LGA: Number of extra cars in past decade would cover entire British coastline

More than 3.6 million additional cars were licensed between 2009 and 2019, according to latest figures for Great Britain from the Department for Transport - an increase in overall licensed cars of 13 per cent.


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The number of additional cars being driven in the past decade would cover the length of Britain’s coastline, heaping pressure on our roads and driving home the need for greater investment in our transport network, the Local Government Association says today.

More than 3.6 million additional cars were licensed between 2009 and 2019, according to latest figures for Great Britain from the Department for Transport - an increase in overall licensed cars of 13 per cent.

If the number of additional cars were lined up next to one another, it would amount to more than 11,000 miles, the equivalent to the entire British coastline.

The LGA says this massive increase in cars and traffic on our roads is contributing to worsening road conditions, poor air quality, congestion and carbon emissions.

The number of vehicle miles travelled on council roads each year increased by 3.3 per cent between 2009 and 2017. During the same period, annual local authority expenditure on highways and road maintenance fell by 32 per cent as a result of funding cuts and unprecedented demand for other council services, such as adult and children’s social care.

The Government spends 43 times more per mile on maintaining the strategic roads network than the local roads network, and it would take more than £9 billion and 10 years to tackle our backlog of repairs on local roads.

As part of its Budget submission the LGA is calling for government to reinvest 2p of existing fuel duty, worth around £1 billion a year, in local roads maintenance to help tackle this backlog. 

The LGA is also concerned that transport funding is divided up into multiple cash pots, with 11 different ways of allocating money for roads alone, each with different rules, timescales and allocations processes.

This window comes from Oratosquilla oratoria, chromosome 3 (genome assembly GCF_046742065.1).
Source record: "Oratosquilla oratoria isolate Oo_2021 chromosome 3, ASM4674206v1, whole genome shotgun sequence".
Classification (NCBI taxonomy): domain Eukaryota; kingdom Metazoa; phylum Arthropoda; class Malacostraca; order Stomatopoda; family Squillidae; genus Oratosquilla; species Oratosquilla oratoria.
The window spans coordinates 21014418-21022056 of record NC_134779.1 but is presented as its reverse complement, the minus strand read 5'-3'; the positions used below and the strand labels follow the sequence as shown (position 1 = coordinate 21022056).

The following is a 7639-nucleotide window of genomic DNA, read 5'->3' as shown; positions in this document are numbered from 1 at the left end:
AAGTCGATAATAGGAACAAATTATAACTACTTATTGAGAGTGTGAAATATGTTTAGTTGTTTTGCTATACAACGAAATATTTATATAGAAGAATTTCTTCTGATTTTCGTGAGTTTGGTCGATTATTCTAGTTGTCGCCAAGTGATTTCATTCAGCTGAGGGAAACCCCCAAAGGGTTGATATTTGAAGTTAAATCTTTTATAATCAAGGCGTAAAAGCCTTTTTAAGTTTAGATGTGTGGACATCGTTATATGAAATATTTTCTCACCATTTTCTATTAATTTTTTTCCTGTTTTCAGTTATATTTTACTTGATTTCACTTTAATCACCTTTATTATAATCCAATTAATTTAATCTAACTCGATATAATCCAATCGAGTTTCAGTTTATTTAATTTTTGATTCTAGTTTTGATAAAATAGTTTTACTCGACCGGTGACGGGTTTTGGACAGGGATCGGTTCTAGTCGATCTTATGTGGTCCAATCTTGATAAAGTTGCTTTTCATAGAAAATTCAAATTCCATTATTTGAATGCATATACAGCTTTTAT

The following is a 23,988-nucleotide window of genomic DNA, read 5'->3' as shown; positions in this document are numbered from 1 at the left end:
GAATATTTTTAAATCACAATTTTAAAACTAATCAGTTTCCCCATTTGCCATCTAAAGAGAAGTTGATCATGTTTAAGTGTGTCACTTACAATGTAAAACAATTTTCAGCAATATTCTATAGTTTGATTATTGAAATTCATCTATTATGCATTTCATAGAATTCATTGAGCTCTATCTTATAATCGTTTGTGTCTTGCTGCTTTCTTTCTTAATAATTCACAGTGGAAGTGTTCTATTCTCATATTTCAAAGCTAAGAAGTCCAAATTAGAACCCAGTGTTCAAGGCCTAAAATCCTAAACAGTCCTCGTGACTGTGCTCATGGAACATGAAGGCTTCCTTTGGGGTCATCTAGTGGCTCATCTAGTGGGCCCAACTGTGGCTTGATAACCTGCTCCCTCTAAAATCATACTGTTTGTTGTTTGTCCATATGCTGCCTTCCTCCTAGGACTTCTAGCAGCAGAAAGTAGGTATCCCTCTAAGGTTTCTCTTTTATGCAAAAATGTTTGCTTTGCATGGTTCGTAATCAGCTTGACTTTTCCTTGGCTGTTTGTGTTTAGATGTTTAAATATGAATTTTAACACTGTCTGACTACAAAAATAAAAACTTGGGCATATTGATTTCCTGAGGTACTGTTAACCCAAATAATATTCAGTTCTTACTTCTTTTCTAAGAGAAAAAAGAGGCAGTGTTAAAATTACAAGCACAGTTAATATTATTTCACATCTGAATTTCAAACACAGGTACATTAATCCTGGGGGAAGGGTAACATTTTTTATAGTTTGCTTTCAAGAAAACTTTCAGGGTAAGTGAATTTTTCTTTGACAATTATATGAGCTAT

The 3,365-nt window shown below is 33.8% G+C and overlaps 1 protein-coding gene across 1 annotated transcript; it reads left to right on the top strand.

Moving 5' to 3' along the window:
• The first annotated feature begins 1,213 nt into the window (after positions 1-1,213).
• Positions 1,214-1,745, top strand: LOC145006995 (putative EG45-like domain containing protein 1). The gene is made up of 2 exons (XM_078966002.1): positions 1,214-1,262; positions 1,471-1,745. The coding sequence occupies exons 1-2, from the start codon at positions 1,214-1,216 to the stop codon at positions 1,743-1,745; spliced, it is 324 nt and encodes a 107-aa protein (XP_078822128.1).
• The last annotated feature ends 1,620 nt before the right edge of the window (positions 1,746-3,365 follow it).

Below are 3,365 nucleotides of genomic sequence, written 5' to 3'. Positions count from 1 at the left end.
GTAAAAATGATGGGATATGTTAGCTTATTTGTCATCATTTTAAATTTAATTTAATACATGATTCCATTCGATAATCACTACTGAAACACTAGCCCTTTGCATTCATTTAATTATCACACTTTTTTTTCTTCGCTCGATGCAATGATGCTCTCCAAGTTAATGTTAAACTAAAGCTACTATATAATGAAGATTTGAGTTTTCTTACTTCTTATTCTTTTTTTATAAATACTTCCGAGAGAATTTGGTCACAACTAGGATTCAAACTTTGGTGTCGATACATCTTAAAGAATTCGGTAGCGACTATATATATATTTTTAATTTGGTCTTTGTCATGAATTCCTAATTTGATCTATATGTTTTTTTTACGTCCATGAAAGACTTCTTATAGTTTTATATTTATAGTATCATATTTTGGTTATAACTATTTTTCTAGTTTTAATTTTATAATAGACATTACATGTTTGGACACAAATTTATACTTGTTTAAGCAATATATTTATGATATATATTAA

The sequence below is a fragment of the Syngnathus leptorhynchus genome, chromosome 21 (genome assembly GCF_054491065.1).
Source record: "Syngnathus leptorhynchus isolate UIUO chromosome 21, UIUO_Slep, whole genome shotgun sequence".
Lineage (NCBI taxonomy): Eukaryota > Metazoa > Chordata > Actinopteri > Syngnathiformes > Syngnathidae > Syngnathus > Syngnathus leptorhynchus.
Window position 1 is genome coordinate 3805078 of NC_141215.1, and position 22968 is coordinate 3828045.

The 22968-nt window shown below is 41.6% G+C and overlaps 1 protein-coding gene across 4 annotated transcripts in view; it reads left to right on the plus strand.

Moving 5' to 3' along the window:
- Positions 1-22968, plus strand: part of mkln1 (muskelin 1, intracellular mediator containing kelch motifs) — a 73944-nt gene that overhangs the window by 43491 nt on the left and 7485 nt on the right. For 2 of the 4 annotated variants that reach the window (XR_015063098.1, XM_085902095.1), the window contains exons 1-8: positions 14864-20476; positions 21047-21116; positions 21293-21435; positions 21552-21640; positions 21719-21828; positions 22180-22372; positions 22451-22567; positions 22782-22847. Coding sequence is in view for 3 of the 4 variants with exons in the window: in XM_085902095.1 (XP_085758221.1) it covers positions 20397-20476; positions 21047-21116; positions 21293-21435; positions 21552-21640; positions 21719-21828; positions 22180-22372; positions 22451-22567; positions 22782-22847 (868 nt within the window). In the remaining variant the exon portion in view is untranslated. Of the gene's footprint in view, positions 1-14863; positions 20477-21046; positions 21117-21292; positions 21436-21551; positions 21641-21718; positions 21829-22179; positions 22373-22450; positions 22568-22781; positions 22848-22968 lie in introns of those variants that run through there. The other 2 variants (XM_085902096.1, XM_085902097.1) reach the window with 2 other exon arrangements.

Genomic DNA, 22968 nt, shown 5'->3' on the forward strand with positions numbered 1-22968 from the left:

The LGA says a far better approach would be to provide councils with stable, devolved infrastructure and public transport budgets – ensuring a funding allocation in advance for five years, which would enable them to deliver infrastructure improvements that allow people to move around in less carbon intensive and more sustainable ways.

Cllr David Renard, the LGA’s transport spokesman, said:

“The sheer volume of traffic on our roads has completely overtaken the amount councils are able to spend on local transport.

“Councils need long-term funding certainty and investment so they can create safe and attractive cycling and public transport networks, and deliver a more resilient roads network.

“With the UK hosting the UN Climate Change Conference later this year, next week’s Budget is an opportunity for the Government to demonstrate its commitment to tackling climate change and investment in reducing harmful emissions from transport, which is the single biggest contributor of carbon in the country.”

Methodology

Increase in cars licensed from 28,322,600 in 3rd quarter of 2009 to 31,976,200 in 3rd quarter of 2019. This is an increase of 3,653,600 cars

Using 4.8 metres as the length of an off-street car parking space (according to the BPA), this equates to 10,897 miles.

Length of Great Britain’s coastline is 11,072 miles (according to the Ordnance Survey)

Road traffic (vehicle miles) by vehicle type

LGA budget submission